What better way to indulge your taste for the pants-fillingly frightening than to dim the lights, curl up on the sofa and watch a horror film?
There’s a terrifying treasure trove of scary movies available on streaming services like Netflix, Now and Prime Video. Here, you’ll find the Stuff team’s pick of Netflix’s selection. Whether you like your horror movies bloody, creepy, arty or with a twist of comedy, there’s sure to be something in here that’ll put the willies up you.
Searching for scares on a different streaming service? We’ve got you covered:
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It: Chapter Two
Concluding Andy Muschietti’s two-part adaptation of Stephen King’s classic chiller, It: Chapter Two sees our heroes the Losers gang, having grown up and moved on (or attempted to) from the trauma events of their childhood, reunited when demonic entity Pennywise returns to their hometown of Derry.
While Chapter Two doesn’t always hit the horrifying heights of the first film, it’s a well-crafted dose of creepiness, and the group dynamic between the Losers keeps the human element strong. That being said, at well over two hours you may find it something of a slog towards the end; the bloat doesn’t do its scariness many favours.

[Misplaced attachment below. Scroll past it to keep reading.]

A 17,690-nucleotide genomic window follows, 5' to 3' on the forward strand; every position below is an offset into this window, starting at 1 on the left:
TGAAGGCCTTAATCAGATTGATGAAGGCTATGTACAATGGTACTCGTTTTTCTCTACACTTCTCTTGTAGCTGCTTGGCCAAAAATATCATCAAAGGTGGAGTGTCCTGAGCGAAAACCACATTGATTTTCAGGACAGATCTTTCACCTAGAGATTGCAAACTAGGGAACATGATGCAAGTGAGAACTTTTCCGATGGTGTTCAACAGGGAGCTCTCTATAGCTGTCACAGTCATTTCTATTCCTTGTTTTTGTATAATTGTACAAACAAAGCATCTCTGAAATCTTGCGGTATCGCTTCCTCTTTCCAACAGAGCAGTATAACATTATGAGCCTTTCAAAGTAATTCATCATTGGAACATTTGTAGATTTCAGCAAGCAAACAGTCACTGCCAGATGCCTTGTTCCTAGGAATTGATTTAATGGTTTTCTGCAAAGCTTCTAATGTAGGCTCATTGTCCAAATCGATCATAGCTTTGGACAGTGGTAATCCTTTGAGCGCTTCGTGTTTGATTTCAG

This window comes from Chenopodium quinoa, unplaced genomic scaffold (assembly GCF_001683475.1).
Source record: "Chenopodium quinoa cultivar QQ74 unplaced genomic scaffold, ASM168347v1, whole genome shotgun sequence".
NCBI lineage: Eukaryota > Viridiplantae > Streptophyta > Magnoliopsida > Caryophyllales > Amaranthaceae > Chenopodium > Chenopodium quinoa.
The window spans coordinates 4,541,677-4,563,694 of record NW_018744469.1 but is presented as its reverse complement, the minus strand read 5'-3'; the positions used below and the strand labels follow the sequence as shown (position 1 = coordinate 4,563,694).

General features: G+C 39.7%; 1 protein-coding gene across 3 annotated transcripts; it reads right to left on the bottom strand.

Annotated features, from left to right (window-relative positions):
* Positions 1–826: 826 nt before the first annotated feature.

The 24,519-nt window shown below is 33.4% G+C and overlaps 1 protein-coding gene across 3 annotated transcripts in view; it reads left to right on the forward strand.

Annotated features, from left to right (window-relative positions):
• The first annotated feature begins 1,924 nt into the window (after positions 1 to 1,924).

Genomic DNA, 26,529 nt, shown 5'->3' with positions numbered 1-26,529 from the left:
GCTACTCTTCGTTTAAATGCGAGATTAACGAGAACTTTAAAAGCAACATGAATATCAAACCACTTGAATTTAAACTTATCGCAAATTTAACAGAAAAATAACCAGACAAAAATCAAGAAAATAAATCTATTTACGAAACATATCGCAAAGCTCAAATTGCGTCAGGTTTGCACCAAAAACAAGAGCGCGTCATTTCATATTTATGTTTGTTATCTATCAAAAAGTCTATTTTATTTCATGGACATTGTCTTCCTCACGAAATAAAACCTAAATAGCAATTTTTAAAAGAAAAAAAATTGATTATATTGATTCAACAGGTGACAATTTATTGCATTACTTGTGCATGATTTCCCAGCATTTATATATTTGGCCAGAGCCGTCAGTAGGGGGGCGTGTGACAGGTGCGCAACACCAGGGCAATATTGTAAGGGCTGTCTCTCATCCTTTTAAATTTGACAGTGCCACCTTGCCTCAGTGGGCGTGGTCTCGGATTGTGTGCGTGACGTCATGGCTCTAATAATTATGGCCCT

A bleak forest, a failed harvest, a creepy set of twins, a disappeared infant – and a strangely aggressive goat called Black Phillip. The Lighthouse director Robert Eggers’ debut film The Witch really ticks off the classic horror tropes as it tells the story of a farming family’s brush with the paranormal in colonial America.
Ye olde worlde 17th century dialogue might be jarring at first, but it stokes the feeling of authenticity and adds to the film’s tremendous sense of otherworldliness. If you’re looking for copious gore or jump scares go elsewhere – The Witch is built around atmosphere, psychology and creeping paranoia instead.
The Invisible Man
In this creepy psychological thriller, Elisabeth Moss plays a young woman who believes she’s being stalked by her abusive, controlling ex-boyfriend – a wealthy tech bro who may have invented a way to make himself totally invisible. With friends and family waving away her suspicions as trauma-fuelled delusions, she is forced to face down her imperceptible tormentor alone. It might not have anything in common with H.G. Wells’ original sci-fi tale, but this movie feels timely, taut and tense.
Patrick Wilson and Rose Byrne play a married couple who move into a new house only to find that they and their young children may not be the only inhabitants. When their elder son Dalton falls into a mysterious coma and a series of unexplainable events and sightings prompt them to seek help, it transpires that something truly evil is at work – and they may have to sacrifice everything to save Dalton’s soul.
James Wan’s modern update on the classic haunted house tale comes complete with jump scares, eerie sounds and furniture with a life of its own – a good old-fashioned ghost story that doesn’t require you to turn your brain on.